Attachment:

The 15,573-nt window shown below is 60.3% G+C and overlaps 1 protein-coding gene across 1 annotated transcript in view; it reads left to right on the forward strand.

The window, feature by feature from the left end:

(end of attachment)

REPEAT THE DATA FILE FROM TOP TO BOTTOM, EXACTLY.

The 15,573-nt window shown below is 60.3% G+C and overlaps 1 protein-coding gene across 1 annotated transcript in view; it reads left to right on the forward strand.

The window, feature by feature from the left end: